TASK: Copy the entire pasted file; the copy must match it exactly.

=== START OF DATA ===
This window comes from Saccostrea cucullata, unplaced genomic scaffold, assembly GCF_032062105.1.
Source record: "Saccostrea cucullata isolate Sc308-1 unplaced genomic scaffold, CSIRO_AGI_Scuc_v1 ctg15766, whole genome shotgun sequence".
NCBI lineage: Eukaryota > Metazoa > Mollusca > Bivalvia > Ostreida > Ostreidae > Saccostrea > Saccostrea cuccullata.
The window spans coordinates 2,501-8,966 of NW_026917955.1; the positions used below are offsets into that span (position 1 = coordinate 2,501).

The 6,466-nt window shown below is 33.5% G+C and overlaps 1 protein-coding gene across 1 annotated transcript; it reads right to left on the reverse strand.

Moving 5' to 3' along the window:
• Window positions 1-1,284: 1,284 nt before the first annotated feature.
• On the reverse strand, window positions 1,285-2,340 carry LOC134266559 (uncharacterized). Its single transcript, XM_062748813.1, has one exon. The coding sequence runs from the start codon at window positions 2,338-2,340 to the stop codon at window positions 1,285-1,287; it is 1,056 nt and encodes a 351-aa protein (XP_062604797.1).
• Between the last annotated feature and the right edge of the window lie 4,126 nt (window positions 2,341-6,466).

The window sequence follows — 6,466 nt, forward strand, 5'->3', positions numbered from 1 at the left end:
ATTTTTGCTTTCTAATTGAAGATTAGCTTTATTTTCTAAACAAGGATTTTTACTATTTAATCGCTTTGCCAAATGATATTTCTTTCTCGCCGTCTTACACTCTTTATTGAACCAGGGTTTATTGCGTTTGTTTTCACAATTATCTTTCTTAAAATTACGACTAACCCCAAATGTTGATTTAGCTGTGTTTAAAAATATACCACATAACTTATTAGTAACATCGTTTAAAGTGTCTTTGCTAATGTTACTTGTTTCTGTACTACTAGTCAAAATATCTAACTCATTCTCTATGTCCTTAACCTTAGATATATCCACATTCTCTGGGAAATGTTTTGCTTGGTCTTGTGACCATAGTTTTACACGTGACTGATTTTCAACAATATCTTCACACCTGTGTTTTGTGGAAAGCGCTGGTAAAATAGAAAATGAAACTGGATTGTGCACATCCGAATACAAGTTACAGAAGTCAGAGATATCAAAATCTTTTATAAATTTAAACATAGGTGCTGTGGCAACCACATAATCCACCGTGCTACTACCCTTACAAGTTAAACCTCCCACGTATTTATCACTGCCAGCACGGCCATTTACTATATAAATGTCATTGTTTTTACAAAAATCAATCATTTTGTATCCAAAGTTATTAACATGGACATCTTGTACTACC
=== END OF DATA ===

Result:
This window comes from Saccostrea cucullata, unplaced genomic scaffold, assembly GCF_032062105.1.
Source record: "Saccostrea cucullata isolate Sc308-1 unplaced genomic scaffold, CSIRO_AGI_Scuc_v1 ctg15766, whole genome shotgun sequence".
NCBI lineage: Eukaryota > Metazoa > Mollusca > Bivalvia > Ostreida > Ostreidae > Saccostrea > Saccostrea cuccullata.
The window spans coordinates 2,501-8,966 of NW_026917955.1; the positions used below are offsets into that span (position 1 = coordinate 2,501).

The 6,466-nt window shown below is 33.5% G+C and overlaps 1 protein-coding gene across 1 annotated transcript; it reads right to left on the reverse strand.

Moving 5' to 3' along the window:
• Window positions 1-1,284: 1,284 nt before the first annotated feature.
• On the reverse strand, window positions 1,285-2,340 carry LOC134266559 (uncharacterized). Its single transcript, XM_062748813.1, has one exon. The coding sequence runs from the start codon at window positions 2,338-2,340 to the stop codon at window positions 1,285-1,287; it is 1,056 nt and encodes a 351-aa protein (XP_062604797.1).
• Between the last annotated feature and the right edge of the window lie 4,126 nt (window positions 2,341-6,466).

The window sequence follows — 6,466 nt, forward strand, 5'->3', positions numbered from 1 at the left end:
ATTTTTGCTTTCTAATTGAAGATTAGCTTTATTTTCTAAACAAGGATTTTTACTATTTAATCGCTTTGCCAAATGATATTTCTTTCTCGCCGTCTTACACTCTTTATTGAACCAGGGTTTATTGCGTTTGTTTTCACAATTATCTTTCTTAAAATTACGACTAACCCCAAATGTTGATTTAGCTGTGTTTAAAAATATACCACATAACTTATTAGTAACATCGTTTAAAGTGTCTTTGCTAATGTTACTTGTTTCTGTACTACTAGTCAAAATATCTAACTCATTCTCTATGTCCTTAACCTTAGATATATCCACATTCTCTGGGAAATGTTTTGCTTGGTCTTGTGACCATAGTTTTACACGTGACTGATTTTCAACAATATCTTCACACCTGTGTTTTGTGGAAAGCGCTGGTAAAATAGAAAATGAAACTGGATTGTGCACATCCGAATACAAGTTACAGAAGTCAGAGATATCAAAATCTTTTATAAATTTAAACATAGGTGCTGTGGCAACCACATAATCCACCGTGCTACTACCCTTACAAGTTAAACCTCCCACGTATTTATCACTGCCAGCACGGCCATTTACTATATAAATGTCATTGTTTTTACAAAAATCAATCATTTTGTATCCAAAGTTATTAACATGGACATCTTGTACTACC